Uncle Walter

Delayed by a raging New York storm, Walter Cronkite deftly opens the door of his spacious office at the CBS Black Rock television headquarters. “Good morning!” he cheerfully greets his small staff, then adds, matter-of-factly, “But I enjoy saying ‘Good evening’ much more.”

For 19 years, this statesman of the airwaves brought the world into the living rooms of millions of Americans. And, though he stepped down from the “CBS Evening News” in 1981, he remains “the most trusted man” in the US, one whom many fellow journalists call the “original anchorman”.

At 83, the silver-haired legend has allowed little of his imposing figure to succumb to ageing, and his gravelly voice still rings with authority. His schedule is as busy as ever, full of speaking engagements, interviews, high-profile events and journeys across the US and around the world. Television still occupies much of his time — albeit as a viewer — but he’s not impressed with what he sees today on America’s evening news…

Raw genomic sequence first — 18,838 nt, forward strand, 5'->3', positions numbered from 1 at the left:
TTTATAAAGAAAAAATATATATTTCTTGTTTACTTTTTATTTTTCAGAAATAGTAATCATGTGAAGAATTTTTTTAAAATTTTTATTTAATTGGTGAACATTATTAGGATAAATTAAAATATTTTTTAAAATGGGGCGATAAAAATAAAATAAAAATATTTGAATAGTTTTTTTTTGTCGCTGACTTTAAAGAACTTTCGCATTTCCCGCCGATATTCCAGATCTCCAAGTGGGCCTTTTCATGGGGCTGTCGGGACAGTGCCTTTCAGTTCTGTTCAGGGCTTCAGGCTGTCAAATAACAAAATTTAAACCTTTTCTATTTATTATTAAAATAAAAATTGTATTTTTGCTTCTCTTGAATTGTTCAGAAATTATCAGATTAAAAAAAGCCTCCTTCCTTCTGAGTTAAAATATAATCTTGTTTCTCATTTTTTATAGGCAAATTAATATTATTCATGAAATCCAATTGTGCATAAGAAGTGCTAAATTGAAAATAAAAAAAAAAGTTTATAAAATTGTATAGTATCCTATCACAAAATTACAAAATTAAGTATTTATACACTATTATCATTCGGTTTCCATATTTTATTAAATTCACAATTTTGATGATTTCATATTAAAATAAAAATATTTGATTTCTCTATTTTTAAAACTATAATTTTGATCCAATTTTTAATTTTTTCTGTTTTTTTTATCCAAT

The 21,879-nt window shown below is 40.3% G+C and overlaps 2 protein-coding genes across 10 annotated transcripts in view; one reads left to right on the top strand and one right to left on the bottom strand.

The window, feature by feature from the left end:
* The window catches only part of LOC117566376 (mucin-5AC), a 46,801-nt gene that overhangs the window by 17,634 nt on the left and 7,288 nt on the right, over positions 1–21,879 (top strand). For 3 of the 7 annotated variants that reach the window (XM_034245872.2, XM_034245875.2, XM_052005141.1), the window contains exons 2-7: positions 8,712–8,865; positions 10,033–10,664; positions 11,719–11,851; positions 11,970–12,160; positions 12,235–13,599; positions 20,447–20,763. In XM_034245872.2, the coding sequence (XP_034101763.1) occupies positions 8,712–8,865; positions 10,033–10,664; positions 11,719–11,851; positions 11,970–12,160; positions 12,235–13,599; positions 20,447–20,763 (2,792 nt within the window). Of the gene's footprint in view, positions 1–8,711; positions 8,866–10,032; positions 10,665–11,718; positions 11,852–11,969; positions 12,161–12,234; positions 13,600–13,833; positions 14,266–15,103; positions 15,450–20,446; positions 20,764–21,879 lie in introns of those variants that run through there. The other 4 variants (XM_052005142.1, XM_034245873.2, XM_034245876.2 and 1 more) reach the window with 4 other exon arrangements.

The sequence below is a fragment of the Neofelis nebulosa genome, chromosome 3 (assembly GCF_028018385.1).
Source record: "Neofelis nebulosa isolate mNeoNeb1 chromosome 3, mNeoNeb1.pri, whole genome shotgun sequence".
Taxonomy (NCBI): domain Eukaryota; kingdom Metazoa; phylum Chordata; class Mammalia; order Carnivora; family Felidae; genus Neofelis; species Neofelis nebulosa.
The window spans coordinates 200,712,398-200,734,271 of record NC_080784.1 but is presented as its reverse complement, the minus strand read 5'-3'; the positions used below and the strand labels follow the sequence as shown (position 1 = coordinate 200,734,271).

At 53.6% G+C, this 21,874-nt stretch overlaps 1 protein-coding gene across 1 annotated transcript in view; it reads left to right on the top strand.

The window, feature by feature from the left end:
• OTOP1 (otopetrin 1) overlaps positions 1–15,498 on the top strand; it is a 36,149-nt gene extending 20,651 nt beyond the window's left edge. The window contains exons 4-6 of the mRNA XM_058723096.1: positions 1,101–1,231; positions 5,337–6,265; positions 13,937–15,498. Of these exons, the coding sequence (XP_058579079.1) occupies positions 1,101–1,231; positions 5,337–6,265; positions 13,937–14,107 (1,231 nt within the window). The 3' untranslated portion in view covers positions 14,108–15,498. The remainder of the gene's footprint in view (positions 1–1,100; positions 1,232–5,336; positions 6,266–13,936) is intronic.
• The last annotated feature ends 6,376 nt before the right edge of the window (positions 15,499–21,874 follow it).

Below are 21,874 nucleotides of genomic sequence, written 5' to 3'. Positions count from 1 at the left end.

Costner’s last stand

Kevin Costner has never given up on his search for the people who he reckons are the most “difficult to find”: the ones “who think outside the box”. He looked for them — futilely yet persistently — when he first called himself an actor and hoped that someone would hire an ambitious college graduate without a single acting credit on his CV.

He broke just about every Hollywood rule when he produced, directed and starred in “Dances with Wolves”, the more than three hour-long western epic he had been repeatedly warned against, and it won him an Academy Award for best director, the respect of the film-making community and tens of millions of dollars.

He then defied all modern trends in his business, choosing non-commercial — and often unattractive by many standards — roles, some of which provoked harsh criticism and doubts about his talent. He has invested more than $20m in businesses that haven’t made him a dime, and has been trying for years to build a luxurious resort in the Black Hills of South Dakota, against the will of the Sioux Indians…